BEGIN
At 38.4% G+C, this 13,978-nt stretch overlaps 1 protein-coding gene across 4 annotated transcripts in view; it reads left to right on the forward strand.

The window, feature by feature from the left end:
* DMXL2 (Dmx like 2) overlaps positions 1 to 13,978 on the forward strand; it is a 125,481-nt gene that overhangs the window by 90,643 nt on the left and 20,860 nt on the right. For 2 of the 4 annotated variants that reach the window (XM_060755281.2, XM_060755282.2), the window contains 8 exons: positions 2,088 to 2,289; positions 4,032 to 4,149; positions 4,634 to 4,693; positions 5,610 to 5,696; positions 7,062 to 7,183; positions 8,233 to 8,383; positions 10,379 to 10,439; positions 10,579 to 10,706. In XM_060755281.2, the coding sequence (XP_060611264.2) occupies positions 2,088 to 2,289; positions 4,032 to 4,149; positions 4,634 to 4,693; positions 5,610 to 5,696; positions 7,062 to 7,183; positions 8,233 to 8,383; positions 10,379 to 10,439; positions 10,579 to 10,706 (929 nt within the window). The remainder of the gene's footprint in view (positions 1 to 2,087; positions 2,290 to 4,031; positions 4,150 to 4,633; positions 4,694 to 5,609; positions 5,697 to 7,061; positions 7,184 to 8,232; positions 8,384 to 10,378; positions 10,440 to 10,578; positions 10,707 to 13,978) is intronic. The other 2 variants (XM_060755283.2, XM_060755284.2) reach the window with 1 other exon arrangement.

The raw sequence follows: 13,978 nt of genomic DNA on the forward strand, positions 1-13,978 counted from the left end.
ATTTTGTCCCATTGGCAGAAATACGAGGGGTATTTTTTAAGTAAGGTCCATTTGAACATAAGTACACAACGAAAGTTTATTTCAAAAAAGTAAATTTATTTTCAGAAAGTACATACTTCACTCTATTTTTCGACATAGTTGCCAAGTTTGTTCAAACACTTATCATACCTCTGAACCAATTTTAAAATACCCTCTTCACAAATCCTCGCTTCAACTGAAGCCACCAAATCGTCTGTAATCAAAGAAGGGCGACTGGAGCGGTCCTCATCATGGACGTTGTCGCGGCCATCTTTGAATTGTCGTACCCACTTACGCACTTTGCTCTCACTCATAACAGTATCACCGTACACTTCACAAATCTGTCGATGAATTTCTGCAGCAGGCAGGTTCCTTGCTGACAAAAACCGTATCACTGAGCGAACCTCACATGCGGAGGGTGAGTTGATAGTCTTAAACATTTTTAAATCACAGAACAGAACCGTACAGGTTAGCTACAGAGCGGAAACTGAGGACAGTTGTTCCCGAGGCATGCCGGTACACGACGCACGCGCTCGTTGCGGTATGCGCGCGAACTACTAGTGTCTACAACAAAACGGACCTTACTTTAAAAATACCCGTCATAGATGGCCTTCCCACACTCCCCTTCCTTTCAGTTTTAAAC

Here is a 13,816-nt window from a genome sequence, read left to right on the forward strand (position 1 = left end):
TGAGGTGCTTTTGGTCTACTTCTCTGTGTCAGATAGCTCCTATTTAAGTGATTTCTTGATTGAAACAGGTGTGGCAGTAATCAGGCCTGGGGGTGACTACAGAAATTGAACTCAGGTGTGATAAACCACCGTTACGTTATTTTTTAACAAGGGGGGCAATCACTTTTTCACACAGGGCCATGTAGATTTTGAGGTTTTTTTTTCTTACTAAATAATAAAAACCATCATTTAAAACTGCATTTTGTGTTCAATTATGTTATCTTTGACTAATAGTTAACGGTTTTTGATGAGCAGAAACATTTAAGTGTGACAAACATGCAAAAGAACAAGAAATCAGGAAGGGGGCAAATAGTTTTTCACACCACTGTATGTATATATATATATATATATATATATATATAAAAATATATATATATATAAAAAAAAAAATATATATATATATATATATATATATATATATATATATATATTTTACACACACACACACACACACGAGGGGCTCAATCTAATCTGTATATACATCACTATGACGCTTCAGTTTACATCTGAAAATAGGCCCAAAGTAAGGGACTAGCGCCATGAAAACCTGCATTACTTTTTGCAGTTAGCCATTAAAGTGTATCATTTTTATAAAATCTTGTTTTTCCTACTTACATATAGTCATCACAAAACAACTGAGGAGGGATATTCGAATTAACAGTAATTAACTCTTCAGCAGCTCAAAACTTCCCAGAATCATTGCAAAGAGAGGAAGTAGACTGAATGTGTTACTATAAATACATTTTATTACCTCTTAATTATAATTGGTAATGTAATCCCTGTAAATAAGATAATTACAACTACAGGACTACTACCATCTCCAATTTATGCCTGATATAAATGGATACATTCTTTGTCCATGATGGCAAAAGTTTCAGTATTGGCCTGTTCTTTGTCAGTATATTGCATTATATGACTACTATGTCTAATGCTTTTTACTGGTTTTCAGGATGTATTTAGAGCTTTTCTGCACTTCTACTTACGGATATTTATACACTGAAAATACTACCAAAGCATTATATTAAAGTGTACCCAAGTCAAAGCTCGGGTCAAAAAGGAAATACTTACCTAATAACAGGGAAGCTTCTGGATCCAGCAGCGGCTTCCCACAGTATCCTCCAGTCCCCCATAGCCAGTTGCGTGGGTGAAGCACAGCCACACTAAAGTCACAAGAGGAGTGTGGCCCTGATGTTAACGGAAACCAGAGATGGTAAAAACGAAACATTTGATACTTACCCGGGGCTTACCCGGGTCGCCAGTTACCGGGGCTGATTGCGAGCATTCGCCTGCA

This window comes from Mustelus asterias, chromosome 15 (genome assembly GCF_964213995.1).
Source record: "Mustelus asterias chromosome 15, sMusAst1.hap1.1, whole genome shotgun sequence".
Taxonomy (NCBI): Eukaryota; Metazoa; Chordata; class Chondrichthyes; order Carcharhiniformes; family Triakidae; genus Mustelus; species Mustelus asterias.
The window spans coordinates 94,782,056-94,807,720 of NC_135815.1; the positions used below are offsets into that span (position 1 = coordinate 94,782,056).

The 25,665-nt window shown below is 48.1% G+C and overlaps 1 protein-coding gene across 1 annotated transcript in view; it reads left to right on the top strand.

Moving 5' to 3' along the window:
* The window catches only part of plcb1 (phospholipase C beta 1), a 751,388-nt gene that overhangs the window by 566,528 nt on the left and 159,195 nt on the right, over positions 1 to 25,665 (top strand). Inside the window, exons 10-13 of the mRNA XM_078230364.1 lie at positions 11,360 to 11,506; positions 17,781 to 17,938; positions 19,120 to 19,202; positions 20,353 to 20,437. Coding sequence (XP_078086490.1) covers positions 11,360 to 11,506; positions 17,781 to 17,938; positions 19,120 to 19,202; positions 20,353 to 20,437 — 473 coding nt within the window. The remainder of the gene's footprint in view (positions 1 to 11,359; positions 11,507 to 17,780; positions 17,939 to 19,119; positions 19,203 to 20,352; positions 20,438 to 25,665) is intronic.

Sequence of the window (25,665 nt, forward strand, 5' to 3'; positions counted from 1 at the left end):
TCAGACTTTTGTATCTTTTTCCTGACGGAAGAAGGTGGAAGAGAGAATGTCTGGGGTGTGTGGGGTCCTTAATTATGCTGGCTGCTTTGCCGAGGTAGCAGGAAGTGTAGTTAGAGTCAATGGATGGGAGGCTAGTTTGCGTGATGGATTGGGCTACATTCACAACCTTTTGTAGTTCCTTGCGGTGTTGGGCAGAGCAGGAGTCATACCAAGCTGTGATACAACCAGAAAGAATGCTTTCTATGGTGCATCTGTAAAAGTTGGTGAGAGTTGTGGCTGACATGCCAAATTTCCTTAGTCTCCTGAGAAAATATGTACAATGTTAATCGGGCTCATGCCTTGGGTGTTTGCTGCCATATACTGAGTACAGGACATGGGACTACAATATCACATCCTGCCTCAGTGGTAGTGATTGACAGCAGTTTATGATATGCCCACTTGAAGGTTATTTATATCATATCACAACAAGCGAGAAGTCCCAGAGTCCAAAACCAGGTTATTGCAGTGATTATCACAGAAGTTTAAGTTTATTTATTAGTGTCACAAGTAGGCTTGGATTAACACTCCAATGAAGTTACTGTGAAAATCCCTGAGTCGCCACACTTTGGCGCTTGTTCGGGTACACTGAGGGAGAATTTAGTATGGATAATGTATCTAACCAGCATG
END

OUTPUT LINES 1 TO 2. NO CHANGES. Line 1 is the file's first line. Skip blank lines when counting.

At 38.4% G+C, this 13,978-nt stretch overlaps 1 protein-coding gene across 4 annotated transcripts in view; it reads left to right on the forward strand.

The window, feature by feature from the left end: